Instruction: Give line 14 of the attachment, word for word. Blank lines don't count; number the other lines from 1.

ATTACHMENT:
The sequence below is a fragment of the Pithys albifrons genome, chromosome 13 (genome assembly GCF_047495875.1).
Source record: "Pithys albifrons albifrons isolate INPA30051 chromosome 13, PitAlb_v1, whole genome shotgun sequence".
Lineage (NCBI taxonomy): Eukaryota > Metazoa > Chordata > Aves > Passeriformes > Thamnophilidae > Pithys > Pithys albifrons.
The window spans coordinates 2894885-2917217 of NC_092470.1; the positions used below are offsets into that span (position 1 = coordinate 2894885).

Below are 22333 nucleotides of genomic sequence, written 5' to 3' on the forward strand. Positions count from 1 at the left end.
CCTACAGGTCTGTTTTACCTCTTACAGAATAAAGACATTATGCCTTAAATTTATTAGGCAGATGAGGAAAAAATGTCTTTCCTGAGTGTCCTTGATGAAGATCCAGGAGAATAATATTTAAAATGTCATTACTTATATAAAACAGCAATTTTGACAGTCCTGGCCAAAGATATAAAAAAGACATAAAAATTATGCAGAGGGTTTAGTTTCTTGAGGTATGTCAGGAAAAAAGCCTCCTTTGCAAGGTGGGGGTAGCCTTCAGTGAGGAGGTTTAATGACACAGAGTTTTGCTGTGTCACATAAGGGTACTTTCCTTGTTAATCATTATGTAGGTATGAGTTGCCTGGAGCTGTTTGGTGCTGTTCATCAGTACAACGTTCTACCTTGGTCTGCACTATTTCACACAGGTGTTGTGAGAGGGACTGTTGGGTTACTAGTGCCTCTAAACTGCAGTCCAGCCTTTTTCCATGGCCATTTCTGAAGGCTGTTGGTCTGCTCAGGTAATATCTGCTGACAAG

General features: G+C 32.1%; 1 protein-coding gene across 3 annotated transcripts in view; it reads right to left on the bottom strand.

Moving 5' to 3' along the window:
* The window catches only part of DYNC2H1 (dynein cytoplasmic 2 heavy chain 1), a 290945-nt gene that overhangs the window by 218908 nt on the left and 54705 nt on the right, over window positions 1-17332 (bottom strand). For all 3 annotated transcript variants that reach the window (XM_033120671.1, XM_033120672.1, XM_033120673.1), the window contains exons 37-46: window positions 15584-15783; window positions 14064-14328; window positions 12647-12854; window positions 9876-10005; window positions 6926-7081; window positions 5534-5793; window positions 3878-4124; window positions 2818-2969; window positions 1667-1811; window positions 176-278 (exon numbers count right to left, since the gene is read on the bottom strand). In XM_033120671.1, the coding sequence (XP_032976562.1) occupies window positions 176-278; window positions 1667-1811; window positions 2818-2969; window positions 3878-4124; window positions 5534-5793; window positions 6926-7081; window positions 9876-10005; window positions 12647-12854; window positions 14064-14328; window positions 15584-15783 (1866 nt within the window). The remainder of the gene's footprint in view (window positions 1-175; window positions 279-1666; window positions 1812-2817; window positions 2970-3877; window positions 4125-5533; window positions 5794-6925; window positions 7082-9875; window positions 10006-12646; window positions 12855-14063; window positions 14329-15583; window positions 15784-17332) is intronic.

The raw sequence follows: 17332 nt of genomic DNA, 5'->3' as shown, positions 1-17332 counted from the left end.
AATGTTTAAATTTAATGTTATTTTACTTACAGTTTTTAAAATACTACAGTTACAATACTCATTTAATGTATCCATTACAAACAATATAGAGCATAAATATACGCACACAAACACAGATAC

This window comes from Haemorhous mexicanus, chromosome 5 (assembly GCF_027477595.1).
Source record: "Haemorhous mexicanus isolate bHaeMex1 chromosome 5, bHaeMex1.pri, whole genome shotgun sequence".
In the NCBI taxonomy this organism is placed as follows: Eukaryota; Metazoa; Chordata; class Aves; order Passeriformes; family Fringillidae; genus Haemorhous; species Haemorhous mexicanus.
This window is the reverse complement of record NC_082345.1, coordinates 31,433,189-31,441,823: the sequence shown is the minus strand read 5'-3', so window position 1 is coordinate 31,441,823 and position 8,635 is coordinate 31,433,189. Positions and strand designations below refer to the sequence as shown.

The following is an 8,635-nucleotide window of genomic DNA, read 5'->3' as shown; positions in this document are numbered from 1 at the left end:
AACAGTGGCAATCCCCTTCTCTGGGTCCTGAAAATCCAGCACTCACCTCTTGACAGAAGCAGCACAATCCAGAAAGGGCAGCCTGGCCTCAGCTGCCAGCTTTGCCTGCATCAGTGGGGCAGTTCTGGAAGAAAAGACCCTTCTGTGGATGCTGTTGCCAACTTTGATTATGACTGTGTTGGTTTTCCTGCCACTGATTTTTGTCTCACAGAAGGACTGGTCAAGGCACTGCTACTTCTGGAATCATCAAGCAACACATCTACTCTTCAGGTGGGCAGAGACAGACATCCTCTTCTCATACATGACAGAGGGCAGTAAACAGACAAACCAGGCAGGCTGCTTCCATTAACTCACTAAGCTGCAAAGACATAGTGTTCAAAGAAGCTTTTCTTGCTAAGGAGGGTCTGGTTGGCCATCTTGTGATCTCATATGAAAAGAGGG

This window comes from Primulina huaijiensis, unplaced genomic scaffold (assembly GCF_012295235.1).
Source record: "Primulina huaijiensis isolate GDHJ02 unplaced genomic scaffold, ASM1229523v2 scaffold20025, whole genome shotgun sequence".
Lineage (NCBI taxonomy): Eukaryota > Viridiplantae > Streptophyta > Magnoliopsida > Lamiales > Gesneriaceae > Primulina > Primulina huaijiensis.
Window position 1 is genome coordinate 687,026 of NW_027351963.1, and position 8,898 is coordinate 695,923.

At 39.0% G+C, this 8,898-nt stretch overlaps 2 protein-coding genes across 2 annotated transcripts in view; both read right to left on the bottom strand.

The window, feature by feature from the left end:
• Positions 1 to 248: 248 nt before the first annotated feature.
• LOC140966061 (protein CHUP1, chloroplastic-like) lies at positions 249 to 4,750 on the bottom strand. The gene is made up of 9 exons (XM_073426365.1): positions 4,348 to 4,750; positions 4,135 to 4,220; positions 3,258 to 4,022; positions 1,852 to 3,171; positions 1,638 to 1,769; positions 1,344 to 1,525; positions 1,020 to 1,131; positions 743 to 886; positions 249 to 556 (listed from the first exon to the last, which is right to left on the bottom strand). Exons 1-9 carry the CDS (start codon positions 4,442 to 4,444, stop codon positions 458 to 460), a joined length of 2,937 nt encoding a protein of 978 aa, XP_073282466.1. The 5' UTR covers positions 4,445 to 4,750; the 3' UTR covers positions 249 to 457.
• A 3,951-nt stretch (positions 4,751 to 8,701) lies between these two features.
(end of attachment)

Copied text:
In the NCBI taxonomy this organism is placed as follows: Eukaryota; Metazoa; Chordata; class Aves; order Passeriformes; family Fringillidae; genus Haemorhous; species Haemorhous mexicanus.